Guapo Five Suns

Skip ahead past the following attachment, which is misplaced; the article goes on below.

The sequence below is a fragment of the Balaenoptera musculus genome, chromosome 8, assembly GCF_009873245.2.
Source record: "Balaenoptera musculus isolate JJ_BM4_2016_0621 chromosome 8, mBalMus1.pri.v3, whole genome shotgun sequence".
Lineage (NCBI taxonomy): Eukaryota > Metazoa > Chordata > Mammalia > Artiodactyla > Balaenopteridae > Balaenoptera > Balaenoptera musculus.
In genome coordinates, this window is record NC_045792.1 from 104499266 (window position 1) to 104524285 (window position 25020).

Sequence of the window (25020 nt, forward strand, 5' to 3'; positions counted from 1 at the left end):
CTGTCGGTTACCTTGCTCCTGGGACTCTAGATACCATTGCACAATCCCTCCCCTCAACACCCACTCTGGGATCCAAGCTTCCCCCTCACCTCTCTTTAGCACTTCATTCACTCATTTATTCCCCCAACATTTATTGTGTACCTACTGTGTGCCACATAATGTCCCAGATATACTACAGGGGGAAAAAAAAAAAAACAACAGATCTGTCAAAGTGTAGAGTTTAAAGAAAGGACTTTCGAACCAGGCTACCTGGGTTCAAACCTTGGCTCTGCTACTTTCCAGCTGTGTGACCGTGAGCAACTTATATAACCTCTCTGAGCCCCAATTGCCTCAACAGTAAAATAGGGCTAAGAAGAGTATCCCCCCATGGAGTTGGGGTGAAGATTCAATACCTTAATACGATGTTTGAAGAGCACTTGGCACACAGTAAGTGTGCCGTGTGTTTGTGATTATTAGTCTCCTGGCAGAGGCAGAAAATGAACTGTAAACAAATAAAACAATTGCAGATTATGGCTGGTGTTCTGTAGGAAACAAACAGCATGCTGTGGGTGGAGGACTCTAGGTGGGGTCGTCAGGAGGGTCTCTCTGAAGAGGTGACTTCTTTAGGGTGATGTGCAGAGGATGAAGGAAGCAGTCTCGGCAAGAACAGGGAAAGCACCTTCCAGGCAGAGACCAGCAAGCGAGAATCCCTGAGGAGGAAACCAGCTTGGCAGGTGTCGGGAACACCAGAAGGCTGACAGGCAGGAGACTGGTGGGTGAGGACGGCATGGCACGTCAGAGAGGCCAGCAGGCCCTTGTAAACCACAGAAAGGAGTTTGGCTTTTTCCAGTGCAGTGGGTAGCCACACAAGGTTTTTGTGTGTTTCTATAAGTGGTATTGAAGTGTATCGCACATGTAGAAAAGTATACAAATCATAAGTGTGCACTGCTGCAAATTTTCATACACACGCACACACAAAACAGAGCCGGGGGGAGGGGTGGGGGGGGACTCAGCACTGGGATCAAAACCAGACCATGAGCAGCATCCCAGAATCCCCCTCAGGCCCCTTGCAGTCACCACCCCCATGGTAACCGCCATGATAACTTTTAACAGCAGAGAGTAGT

Much like Magma, Can and Gong — all of which are but a footnote nowadays in the greater prog rock world — UK’s Guapo are recreating the original avant/art rock aesthetic that traditionally has sported as many detractors as it has diehard fans. By approaching modern noise acts like the Boredoms and Mr. Bungle with a ’70s vibe of Mellotrons and swirling, repetitive guitar patterns, Five Suns is chock full of enough time signature changes and discordance to sate your inner prog child. The 46-minute title-track is thankfully divided into five sections, with the first showcasing the cymbalist tendencies of drummer Dave Smith. The second starts off faintly like Fantômas’ soundtrack to the current movie playing in Mike Patton’s head, but more philosophically like the cacophonous moments of Larks Tongue In Aspic-era King Crimson: Daniel O’Sullivan’s guitar and Matt Thompson’s bass drown out anything that Robert Fripp and John Wetton could’ve dreamed up in their best red nightmares. Part Three breeds geometrical patterns and equations as it is cleansed by Mahavishnu Orchestra’s Inner Mounting Flame, while Part Four waltzes through the court of the Crimson King. After exactly one witty minute of silence as track six, "Mictlan,” continues the raw fusion with a reined emphasis on the oddity factor, and the much quieter "Topan” leaves the listener with an indescribable clarity of headspace. At their best, Guapo are pure architects and Five Suns is their anti-rock that’s recommended only for the most adventurous prog fans. (Cuneiform)